Frequently Asked Questions About Office Space


Q:  Due to the slow economy, my company has cut back and now we do not need our current office space.  What can we do with it?

 The most important thing to always remember is that your company has signed a legally binding agreement with your landlord to pay a monthly fee for your office.  The landlord expects you to abide by that agreement and always pay your rent on a timely basis.  Typically, your landlord will not negotiate with you if you are not current with your rental payments.  However, you do have some options to consider.  If you have a good relationship with your landlord, the first step is to discuss your situation with the landlord openly and honestly.  Sometimes a landlord will offer you a few options such as a payment plan to get you over the slump or assist you with finding someone to take your space, just to name a few. Also speak to your office neighbors.  Do they need additional space?  Would they be interested in your office?  Do they know another company that might need office space?   You should also consider retaining the services of a real estate broker to assist you with a sublease or an early termination of your lease.  You would pay a fee for this service; however, it is paid once the broker has completed the assignment.  A competent broker should clearly explain the current market conditions and estimate the time necessary to sublease your space.

 Q:  We want to renew our lease with our existing landlord.  We have been here for years, so why would we need to use a real estate broker?

 You want to make sure that the playing field is level when negotiating your lease renewal.  Your landlord negotiates leases every day and you do it perhaps once every three to five years.  Who do you think understands the process better?  This year I have seen several cases where the long-term tenant negotiated directly with the landlord and got stuck with an “above market” deal.  They regretted their decision not to use a tenant rep broker.  The most surprising fact is that your landlord will pay your real estate broker, so you have no out-of-pocket cost.  Your real estate broker should know the current market conditions and have information about recent transactions in order to use this information to assist you.  Just make sure that you are choosing a real estate broker who focuses on the type of commercial real estate you occupy. Real estate professionals focus on different areas of real estate, so make sure you choose someone who is knowledgeable about your type.  A residential broker will know everything about buying and selling house; however, his knowledge of office product will be limited because there are virtually no similarities.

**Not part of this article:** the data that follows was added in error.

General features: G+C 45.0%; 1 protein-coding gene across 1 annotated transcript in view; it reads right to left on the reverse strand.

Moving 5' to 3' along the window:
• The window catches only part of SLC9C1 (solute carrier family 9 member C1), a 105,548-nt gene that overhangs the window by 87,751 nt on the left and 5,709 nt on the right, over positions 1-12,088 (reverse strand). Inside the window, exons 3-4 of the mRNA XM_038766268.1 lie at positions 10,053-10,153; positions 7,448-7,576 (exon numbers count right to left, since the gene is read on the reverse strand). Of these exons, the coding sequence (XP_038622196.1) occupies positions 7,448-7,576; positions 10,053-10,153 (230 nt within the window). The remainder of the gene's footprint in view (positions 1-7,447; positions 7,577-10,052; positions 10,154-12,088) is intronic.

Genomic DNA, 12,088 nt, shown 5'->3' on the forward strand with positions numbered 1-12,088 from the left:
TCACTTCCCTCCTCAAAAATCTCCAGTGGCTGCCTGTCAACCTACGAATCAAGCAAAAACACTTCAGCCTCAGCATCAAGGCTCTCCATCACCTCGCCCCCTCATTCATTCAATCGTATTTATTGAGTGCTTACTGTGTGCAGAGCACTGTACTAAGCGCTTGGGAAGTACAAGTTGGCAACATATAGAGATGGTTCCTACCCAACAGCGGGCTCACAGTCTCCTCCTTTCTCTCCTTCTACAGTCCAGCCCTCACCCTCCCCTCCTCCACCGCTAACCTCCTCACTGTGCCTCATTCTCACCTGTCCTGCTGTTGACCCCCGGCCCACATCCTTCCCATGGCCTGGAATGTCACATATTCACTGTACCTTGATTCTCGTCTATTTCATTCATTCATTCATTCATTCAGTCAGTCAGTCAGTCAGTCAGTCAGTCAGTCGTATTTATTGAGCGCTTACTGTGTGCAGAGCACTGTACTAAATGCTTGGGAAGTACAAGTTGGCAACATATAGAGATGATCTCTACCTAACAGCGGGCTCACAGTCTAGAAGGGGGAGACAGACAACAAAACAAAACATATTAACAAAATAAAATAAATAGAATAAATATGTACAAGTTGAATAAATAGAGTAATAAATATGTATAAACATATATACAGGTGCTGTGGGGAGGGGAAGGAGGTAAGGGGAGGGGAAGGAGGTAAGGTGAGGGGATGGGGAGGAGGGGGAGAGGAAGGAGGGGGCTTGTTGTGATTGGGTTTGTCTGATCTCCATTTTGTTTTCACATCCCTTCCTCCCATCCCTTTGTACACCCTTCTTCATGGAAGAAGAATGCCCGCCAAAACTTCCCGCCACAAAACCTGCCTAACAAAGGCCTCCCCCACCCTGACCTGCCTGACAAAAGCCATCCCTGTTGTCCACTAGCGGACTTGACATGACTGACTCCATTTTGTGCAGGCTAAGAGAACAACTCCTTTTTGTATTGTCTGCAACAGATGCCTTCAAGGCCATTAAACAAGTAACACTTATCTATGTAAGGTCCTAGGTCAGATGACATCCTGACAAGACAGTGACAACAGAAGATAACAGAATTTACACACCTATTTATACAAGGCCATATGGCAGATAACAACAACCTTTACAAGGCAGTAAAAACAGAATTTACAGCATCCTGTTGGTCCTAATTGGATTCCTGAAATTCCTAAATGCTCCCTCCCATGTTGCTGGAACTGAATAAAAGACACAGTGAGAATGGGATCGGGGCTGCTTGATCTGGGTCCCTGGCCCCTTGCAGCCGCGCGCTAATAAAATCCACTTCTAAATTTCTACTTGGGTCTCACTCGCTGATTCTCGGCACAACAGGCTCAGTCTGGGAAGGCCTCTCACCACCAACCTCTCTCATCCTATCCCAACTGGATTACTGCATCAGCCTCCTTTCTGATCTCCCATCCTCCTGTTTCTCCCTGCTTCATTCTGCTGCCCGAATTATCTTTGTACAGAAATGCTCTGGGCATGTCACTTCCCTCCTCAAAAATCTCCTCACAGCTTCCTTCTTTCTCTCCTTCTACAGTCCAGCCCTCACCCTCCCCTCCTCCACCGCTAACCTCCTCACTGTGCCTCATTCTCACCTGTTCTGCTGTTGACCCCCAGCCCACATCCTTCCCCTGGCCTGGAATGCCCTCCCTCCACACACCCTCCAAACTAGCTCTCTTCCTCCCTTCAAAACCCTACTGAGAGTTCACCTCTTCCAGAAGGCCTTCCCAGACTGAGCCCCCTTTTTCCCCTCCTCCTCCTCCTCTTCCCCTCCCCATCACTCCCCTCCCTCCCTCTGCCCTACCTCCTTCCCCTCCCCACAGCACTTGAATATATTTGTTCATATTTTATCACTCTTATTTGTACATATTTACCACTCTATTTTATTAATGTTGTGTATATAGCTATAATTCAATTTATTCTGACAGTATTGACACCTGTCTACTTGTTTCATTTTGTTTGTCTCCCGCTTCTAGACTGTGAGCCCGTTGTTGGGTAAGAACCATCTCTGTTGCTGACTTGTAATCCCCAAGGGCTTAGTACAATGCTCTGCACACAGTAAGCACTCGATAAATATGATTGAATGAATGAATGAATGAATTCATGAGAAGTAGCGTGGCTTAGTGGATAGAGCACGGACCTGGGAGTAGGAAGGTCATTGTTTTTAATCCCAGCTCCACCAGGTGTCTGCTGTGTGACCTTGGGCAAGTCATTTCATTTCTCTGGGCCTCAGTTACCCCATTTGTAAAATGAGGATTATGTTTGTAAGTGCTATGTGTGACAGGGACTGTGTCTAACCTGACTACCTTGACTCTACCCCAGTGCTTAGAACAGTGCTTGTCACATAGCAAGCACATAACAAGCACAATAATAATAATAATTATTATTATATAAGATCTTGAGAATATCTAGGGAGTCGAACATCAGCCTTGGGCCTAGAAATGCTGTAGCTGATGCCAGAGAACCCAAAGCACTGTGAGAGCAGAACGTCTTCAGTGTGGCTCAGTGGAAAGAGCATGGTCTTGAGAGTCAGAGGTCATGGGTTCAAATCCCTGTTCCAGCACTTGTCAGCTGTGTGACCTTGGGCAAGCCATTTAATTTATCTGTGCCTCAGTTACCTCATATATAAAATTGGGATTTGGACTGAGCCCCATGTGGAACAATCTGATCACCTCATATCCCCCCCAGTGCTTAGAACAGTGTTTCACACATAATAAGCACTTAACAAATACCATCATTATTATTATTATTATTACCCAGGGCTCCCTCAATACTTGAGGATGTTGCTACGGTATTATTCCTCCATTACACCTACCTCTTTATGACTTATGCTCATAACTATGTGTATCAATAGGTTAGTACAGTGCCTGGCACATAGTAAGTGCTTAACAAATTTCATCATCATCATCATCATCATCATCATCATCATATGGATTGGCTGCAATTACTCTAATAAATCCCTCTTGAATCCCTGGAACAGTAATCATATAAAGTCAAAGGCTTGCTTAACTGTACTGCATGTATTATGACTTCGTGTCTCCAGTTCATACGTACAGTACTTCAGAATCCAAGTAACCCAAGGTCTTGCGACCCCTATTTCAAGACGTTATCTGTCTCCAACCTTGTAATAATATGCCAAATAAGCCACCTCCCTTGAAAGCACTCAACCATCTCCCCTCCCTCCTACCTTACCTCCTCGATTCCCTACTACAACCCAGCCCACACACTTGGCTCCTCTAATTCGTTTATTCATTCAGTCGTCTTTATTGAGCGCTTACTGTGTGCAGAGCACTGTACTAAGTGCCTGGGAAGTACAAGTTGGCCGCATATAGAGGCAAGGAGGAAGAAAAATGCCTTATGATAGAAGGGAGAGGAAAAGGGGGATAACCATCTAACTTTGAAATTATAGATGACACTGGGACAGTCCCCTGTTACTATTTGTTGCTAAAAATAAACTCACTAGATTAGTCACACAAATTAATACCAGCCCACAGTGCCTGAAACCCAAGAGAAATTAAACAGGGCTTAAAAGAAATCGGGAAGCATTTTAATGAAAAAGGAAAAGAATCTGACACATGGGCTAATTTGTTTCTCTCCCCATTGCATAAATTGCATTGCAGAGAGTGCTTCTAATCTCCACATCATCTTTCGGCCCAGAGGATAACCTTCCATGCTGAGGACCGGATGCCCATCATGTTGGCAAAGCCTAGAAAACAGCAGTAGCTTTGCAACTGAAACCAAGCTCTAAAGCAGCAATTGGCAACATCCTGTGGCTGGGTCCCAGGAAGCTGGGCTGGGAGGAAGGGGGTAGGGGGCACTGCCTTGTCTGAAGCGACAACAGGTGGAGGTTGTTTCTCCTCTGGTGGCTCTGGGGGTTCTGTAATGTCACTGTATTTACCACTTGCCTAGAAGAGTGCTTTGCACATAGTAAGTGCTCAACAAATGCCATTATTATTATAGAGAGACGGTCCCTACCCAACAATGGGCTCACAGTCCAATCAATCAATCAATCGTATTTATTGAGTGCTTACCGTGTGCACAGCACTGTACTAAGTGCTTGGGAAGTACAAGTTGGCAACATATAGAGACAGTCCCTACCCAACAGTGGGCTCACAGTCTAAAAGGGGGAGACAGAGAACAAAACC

Q: How much does it cost to move my office?

 Moving your office seems to be an overwhelming task to many people, however, once it is broken into several phases the project becomes manageable.   Planning and an attention to detail is key to a successful move. The first step is to discuss your move with your computer and phone vendor(s).  Obtain a preliminary estimate from them.  An industry standard cost is approximately $125 for each phone and computer line.  Next contact a reputable moving company for an estimate on the physical move.  Modular furniture (cubicles) cost approximately $250 per station to break down and re-construct.  The physical move and cost of the electrician to hook them up is additional.  The most important thing is to always get competitive bids for each element of your move.  Your long-time phone vendor may be more competitive with his estimate when he learns that he must compete for your business.  Moving is also a good time to consider upgrading technology, replacing furniture and other changes to your office environment. An experienced team of vendors can move most offices over a weekend.  Your phone and computer vendor should get access to your new space during the construction to make the installation easier and quicker.  Your moving company should provide you with boxes weeks prior to the move, so your staff can have ample time to pack.  Make sure you have a simple labeling system and mark everything so the movers deliver all items correctly.  This will save a lot of time in the aftermath of the move. Don’t forget to order new stationary, business cards and send announcement cards with your new address to all key business contacts.

 Contact me, Elizabeth Santos,  at 305.779.3133 for a free lease analysis.


About Author

Leave A Reply